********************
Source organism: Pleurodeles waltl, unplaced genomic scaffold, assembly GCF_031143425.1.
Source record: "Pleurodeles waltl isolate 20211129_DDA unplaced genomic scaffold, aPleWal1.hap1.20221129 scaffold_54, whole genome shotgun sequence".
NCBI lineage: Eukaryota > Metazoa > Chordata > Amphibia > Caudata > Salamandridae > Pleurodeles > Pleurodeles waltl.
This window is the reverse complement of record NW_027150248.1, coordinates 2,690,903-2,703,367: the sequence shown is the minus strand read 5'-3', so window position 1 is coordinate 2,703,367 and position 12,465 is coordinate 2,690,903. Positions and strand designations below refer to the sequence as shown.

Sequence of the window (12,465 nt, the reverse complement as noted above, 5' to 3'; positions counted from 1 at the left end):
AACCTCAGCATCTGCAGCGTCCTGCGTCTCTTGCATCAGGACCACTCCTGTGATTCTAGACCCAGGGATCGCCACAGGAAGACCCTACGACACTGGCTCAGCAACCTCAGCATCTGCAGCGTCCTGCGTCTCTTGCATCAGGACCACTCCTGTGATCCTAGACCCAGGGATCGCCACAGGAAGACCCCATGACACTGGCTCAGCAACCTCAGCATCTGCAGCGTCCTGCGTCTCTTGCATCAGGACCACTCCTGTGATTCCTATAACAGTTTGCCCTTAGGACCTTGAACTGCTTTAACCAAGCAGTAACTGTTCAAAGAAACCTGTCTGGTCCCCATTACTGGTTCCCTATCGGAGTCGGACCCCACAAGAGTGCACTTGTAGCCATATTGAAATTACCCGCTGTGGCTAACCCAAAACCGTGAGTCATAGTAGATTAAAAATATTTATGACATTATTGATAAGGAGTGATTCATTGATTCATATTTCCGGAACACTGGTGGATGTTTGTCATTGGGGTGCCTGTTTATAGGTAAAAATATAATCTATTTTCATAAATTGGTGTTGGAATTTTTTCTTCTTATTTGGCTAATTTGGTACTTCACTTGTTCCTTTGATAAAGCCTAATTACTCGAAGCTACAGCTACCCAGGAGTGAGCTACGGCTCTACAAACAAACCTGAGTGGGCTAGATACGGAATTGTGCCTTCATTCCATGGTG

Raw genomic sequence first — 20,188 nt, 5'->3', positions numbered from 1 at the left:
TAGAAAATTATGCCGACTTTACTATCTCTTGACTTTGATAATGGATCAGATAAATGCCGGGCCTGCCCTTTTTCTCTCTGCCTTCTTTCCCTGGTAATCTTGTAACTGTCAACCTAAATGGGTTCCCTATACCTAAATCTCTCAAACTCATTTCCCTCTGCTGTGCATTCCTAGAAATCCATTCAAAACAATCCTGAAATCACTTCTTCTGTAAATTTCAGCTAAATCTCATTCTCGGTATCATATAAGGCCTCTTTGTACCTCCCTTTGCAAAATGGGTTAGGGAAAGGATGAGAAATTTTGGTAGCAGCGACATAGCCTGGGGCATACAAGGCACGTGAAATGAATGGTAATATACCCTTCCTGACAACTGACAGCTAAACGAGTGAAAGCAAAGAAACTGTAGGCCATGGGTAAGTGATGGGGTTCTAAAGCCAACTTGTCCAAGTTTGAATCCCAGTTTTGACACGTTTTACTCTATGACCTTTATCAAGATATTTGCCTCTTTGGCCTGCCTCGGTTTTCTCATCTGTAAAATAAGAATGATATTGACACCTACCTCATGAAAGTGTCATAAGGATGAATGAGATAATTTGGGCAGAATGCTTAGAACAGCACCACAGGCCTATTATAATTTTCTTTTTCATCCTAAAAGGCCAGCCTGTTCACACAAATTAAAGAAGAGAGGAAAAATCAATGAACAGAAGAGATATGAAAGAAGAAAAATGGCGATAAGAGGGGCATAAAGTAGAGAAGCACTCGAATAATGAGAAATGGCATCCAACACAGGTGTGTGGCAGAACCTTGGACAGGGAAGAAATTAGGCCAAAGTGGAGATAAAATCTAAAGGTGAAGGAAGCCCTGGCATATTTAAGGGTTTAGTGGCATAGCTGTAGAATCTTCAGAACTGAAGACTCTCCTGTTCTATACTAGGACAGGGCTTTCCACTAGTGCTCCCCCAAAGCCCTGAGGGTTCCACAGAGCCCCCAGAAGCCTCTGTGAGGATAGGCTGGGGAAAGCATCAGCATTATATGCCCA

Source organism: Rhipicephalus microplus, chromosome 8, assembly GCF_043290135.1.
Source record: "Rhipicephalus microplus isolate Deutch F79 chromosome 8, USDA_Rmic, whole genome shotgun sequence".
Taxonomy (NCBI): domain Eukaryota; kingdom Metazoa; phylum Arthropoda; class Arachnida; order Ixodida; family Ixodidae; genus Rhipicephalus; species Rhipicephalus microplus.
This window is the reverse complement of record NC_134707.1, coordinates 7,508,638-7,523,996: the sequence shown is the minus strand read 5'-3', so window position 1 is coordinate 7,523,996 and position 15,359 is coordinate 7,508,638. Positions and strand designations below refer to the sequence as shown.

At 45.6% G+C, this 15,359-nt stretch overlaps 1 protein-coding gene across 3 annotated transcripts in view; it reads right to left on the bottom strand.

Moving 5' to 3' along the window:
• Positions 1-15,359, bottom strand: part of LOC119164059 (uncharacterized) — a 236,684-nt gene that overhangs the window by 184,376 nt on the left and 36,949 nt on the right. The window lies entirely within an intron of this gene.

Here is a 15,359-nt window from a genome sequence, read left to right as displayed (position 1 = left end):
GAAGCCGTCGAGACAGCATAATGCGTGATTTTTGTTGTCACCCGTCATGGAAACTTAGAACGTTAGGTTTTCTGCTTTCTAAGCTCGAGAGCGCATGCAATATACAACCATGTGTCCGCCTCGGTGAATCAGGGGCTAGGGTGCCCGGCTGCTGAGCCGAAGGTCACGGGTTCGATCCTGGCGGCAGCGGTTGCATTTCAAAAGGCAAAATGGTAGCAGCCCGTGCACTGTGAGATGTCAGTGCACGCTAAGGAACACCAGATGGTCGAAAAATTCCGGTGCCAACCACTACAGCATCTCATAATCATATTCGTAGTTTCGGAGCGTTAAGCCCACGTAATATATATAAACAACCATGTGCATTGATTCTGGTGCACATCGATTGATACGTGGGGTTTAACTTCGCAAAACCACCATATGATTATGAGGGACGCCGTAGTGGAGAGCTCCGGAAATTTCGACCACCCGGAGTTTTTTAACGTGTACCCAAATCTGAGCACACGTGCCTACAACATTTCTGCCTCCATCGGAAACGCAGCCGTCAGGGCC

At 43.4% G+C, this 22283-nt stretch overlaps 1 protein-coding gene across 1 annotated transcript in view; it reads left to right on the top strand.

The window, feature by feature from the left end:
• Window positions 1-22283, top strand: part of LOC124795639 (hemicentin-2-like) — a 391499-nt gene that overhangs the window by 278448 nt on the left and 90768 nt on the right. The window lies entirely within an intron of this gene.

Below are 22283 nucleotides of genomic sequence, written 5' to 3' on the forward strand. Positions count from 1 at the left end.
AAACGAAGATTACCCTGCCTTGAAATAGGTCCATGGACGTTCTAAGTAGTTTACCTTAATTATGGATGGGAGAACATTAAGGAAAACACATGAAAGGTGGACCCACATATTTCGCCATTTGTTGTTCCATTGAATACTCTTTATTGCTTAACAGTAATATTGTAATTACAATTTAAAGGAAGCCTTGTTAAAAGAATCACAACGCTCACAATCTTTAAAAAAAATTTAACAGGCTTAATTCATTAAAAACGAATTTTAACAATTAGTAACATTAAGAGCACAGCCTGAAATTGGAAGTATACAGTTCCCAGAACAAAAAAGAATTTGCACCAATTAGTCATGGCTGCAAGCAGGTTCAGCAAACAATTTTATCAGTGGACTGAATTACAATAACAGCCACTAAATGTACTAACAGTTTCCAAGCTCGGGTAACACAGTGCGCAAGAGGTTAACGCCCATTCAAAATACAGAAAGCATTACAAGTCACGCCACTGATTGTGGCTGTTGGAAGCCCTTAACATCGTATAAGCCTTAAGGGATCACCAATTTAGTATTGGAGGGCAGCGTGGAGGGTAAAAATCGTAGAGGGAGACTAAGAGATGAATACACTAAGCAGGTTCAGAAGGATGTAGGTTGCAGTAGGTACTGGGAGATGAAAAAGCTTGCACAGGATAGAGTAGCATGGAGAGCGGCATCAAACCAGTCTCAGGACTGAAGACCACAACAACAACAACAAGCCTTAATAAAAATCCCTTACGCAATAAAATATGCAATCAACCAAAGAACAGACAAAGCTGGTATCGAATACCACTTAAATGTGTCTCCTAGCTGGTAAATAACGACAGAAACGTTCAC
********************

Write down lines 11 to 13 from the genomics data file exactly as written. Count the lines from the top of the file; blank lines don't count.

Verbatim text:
Taxonomy (NCBI): domain Eukaryota; kingdom Metazoa; phylum Arthropoda; class Arachnida; order Ixodida; family Ixodidae; genus Rhipicephalus; species Rhipicephalus microplus.
This window is the reverse complement of record NC_134707.1, coordinates 7,508,638-7,523,996: the sequence shown is the minus strand read 5'-3', so window position 1 is coordinate 7,523,996 and position 15,359 is coordinate 7,508,638. Positions and strand designations below refer to the sequence as shown.

At 45.6% G+C, this 15,359-nt stretch overlaps 1 protein-coding gene across 3 annotated transcripts in view; it reads right to left on the bottom strand.